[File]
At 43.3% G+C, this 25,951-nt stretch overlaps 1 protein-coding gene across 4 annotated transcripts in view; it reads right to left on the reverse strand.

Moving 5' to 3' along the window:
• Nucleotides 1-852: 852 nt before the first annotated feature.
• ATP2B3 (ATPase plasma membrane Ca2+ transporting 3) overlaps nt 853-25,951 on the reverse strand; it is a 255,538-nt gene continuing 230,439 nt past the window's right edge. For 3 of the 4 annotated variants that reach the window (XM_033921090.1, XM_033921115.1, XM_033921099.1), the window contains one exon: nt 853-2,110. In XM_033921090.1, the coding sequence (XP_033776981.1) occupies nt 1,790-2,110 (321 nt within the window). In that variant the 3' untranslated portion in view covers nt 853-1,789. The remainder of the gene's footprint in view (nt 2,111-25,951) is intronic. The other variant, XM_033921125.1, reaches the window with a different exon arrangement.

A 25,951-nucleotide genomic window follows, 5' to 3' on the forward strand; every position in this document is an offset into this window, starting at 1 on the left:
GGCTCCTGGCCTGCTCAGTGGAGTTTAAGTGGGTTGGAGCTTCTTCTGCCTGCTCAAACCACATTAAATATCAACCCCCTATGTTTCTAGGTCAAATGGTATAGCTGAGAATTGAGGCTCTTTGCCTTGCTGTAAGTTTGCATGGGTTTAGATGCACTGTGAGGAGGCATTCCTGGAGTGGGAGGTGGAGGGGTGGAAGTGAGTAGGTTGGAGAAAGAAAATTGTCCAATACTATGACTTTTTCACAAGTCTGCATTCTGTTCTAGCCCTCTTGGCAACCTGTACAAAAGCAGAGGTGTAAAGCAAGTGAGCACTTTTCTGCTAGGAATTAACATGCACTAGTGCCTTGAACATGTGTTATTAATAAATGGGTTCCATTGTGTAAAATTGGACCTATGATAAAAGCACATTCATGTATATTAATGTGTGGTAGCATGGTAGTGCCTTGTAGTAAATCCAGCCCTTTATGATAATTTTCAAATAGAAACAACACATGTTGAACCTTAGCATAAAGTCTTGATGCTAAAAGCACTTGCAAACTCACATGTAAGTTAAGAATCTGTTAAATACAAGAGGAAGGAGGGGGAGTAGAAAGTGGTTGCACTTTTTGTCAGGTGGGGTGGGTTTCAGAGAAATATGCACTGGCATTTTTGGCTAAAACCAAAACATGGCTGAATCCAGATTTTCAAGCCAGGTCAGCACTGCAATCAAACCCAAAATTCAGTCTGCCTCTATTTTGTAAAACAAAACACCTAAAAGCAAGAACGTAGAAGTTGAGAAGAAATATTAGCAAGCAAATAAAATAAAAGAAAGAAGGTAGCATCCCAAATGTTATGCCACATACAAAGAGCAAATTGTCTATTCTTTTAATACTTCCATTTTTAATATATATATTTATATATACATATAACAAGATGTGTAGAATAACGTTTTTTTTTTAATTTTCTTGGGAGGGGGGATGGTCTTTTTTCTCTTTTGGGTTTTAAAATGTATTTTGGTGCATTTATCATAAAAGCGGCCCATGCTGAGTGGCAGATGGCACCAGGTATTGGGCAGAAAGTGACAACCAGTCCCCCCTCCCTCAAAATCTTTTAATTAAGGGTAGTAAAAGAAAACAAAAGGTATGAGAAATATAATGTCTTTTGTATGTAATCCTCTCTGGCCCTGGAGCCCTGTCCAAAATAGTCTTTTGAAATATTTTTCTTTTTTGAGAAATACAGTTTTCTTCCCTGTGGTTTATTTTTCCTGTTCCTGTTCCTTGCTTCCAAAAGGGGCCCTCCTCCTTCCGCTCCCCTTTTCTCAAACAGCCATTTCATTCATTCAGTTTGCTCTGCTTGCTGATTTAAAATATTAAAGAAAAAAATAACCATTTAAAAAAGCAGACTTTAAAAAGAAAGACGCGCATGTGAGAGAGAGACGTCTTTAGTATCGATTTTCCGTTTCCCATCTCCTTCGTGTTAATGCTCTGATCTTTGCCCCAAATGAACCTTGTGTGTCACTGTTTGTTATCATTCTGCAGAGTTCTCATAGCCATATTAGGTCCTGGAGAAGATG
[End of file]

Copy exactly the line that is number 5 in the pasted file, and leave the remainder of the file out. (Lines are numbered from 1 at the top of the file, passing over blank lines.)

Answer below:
A 25,951-nucleotide genomic window follows, 5' to 3' on the forward strand; every position in this document is an offset into this window, starting at 1 on the left: